AF-S Nikkor 300mm f/4D IF-ED
My GoTo Long lens for DX, FX, CX formats
I have owned this lens for almost 5 years and have taken thousands of pictures with it. I also have several long AIS Primes, AF70-300mm f/4-5.6 and the AFS 70-200 F/2.8 VR. I use all my these long lenses with a TC17EII or TC-201 for the AIS lenses. Without question the 300mm f/4 is the sharpest in my stable of long lenses. It is awesome on the D300, D600, D700 and the 1V1 where it gives an incredible 1377mm reach with the TC-17. Focus is a bit touchy, but hey it doesn't cost over $10,000us.
All this said, I prefer the 70-200 for sports and portraits.
June 5, 2014
I own the 18-300 Nikon lens, which is a great all-purpose carry-around lens, but wanted something sharper at the longer focal length. I recently bought this lens, and I am amazed at its sharpness. I prefer to shoot wildlife and birds, and this lens takes awesome sharp images. The autofocus is quick and accurate, and the bokeh is very nice. I attach it to a monopod that I use to handle the lens/camera combination. It gives me stability in lower light situations and supports the lens. I highly recommend this lens. My next purchase will be a Nikon 1.4 teleconverter to extend the lens even further, and I plan to use this lens as the go-to lens for wildlife photos
January 4, 2014
Incredibly Sharp Lens!
I am currently using this lens with a Nikon D800. I read a lot of online reviews before making the purchase. And I'm glad I didn't wait any longer to purchase this lens. I have captured some incredible wildlife shots of deer with this lens!
I always keep a Nikon TC 1.4x attached. The rear lens element is "exposed," even when mounted to the camera. And it seems likely dirt/dust could enter into the rear element. In addition, I don't feel that sharpness, autofocus or Depth of Field suffers with the Teleconverter attached. And 120mm extra reach certainly helps on an FX body (focal length = 420mm). I am personally blown away by the depth of field on this lens. I shot 3 deer standing in a row from about 50-60ft away, and one head was in clear focus, while the other two were gradually blurred [settings = 420mm , f/5.6]. I was shocked to realize I needed to step down in order to bring all deer into focus. This can really enhance wildlife/nature shots with regards to how you want to portray the background behind the animals!
This lens is not "lightweight" as the product description states. It is definitely lighter than the 300mm f/2.8 (which I personally have not used). But it will take some practice to hand hold and capture steady shots. I have not shot below 1/400sec yet to put my technique to the test. But why would you when shooting wildlife?! I bought the Kirk collar to replace the Nikon collar (again, a recommendation from online research).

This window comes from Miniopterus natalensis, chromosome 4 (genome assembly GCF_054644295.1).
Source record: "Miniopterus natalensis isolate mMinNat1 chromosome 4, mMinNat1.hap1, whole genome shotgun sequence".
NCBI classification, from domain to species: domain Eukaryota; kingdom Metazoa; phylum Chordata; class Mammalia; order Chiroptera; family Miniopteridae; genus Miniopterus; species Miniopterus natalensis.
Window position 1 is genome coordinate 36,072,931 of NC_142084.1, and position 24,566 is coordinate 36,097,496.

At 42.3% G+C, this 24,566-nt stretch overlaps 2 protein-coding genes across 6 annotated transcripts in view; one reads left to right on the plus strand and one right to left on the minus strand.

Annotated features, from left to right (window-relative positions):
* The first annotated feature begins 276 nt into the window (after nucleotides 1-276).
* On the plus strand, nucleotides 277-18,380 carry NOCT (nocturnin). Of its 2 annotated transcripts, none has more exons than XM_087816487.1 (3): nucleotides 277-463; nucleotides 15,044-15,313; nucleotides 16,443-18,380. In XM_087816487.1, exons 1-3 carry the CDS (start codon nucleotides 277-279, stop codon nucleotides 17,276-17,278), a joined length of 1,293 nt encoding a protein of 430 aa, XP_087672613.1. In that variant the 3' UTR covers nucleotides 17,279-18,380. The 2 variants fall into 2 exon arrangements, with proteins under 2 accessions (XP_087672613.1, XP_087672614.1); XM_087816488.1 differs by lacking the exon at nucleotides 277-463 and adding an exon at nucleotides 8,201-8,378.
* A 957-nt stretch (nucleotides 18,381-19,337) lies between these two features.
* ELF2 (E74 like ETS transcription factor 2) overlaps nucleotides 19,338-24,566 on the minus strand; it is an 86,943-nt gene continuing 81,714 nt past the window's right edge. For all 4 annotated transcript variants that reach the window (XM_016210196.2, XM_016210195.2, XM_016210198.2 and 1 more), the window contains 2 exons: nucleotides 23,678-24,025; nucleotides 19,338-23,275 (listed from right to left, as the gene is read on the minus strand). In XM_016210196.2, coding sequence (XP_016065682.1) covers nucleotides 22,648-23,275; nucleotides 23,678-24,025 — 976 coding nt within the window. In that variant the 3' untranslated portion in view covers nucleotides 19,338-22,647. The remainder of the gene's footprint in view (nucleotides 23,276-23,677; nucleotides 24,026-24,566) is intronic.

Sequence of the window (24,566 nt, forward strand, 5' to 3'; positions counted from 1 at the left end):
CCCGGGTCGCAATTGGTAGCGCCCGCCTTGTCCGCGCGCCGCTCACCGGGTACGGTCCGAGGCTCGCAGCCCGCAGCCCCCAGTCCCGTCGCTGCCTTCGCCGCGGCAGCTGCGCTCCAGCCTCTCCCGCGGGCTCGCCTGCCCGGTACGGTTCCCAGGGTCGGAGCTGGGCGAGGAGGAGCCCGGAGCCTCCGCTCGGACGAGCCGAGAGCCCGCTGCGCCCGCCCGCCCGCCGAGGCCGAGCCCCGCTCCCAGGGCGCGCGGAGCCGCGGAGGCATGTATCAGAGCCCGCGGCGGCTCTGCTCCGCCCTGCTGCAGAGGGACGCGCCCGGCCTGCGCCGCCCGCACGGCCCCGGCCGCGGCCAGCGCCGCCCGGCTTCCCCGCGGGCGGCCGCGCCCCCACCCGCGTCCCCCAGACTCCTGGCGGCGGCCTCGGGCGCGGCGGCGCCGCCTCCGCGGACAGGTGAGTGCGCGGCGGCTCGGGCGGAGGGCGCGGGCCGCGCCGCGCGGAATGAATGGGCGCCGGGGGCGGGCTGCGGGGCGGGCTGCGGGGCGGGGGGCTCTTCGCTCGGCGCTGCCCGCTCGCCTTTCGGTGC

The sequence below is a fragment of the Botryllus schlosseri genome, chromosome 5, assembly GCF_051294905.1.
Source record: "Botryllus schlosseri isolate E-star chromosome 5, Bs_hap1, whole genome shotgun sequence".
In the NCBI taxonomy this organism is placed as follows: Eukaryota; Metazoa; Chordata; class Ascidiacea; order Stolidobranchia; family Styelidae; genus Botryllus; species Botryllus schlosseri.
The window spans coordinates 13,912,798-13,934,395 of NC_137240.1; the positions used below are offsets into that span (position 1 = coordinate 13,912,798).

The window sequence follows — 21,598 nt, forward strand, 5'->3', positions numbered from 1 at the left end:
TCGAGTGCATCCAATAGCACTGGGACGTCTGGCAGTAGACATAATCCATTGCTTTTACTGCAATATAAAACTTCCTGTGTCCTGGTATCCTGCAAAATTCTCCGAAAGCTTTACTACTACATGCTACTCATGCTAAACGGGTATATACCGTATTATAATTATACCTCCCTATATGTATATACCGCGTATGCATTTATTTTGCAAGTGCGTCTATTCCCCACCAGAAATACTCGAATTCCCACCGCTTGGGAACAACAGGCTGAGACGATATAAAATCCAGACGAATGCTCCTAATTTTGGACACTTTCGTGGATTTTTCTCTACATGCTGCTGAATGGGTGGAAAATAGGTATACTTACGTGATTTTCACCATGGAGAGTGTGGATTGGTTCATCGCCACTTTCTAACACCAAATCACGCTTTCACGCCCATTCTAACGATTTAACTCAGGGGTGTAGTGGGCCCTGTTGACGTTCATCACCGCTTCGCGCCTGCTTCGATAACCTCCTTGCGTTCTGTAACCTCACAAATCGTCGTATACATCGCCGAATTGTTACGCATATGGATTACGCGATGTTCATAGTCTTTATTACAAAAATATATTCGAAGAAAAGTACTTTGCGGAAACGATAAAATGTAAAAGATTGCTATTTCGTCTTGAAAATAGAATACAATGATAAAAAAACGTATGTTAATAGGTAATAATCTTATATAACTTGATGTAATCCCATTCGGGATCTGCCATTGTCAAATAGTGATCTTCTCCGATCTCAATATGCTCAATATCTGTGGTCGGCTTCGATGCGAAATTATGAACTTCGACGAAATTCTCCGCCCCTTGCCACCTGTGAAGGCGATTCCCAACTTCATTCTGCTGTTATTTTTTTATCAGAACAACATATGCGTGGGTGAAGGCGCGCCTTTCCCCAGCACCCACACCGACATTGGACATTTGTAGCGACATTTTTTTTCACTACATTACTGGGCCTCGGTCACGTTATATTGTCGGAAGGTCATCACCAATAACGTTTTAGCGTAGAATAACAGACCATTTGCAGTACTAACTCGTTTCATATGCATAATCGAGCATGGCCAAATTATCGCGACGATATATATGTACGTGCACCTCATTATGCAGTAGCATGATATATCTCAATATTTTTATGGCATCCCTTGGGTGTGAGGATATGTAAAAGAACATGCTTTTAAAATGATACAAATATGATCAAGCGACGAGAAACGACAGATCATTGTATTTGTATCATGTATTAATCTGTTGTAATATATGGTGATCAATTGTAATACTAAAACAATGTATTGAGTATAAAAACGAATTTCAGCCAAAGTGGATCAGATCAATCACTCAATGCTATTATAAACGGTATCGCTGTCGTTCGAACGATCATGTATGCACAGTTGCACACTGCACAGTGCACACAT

In addition, this lens can comfortably be used in extreme temperatures. My first "shoot" was a hike looking for deer in -12C (around 10F) temperatures. And there were no issues with lens fogging (I keep a 77mm B+W clear MRC filter attached at all times). I have not tried the lens in rain. I have shot several times since in below freezing temperatures without any issues. Again, great for nature photography!
In conclusion, I am personally blown away by the sharpness of this lens. It can be hand held for an "extended" shoot, but will require some patience and practice in hand holding technique. The autofocus is very quick in my opinion. And I've shot on gloomy winter days in the woods while the sun is setting. I experience minimal hunting with wide open aperature (f/5.6 - because of TeleConverter), but this could be attributed to animals walking behind trees/shrubs). A little extra ISO in gloomy conditions delivers stunning colours! If you are looking for a telephoto lens: Don't look much further unless you have a spare $6,000 for the f/2.8. I have not shot with the 300mm f/2.8 so I can not give a valid comparison, but this lens blows me away! I don't think someone could persuade me a lens of the same focal length could be worth 4x as much!
February 12, 2013
not light, but lighter than comparable products, allowed me to hike w lens and tripod to observation point. achieved photo of crusader fort/monastery in Israel in deep canyon i had not previously been able to get with other lenses.
January 23, 2013
FIVE STARS IN ITS' OWN RIGHT -- TRUST ME
I owned an earlier version of the venerable Nikon 300mm f2.8 and I am here to tell you that as poets strive to define 'love' -- and in all fairness to the enormity of their task, if this lens isn't mentioned, then simply put; they've will have failed in their attempt. Yet as beautiful as it is, the 300 2.8 is also -- very HEAVY. And I am here to tell you that while Love 'may be' blind, heavy can definitely become painful. Enter the acclaimed Nikon 300mm f4d af s. Same reach, BEAUTIFUL bokeh, sharp images, a macro capability that will wow you and half the weight at a fraction of the cost. Granted, it's slower than the 2.8 and it can't compete with the 'big dog' in low light. But in unchallenging light conditions, this lens ROCKS! And, should you catch a cramp or need some water, you've got money left over to handle that. :)
February 24, 2012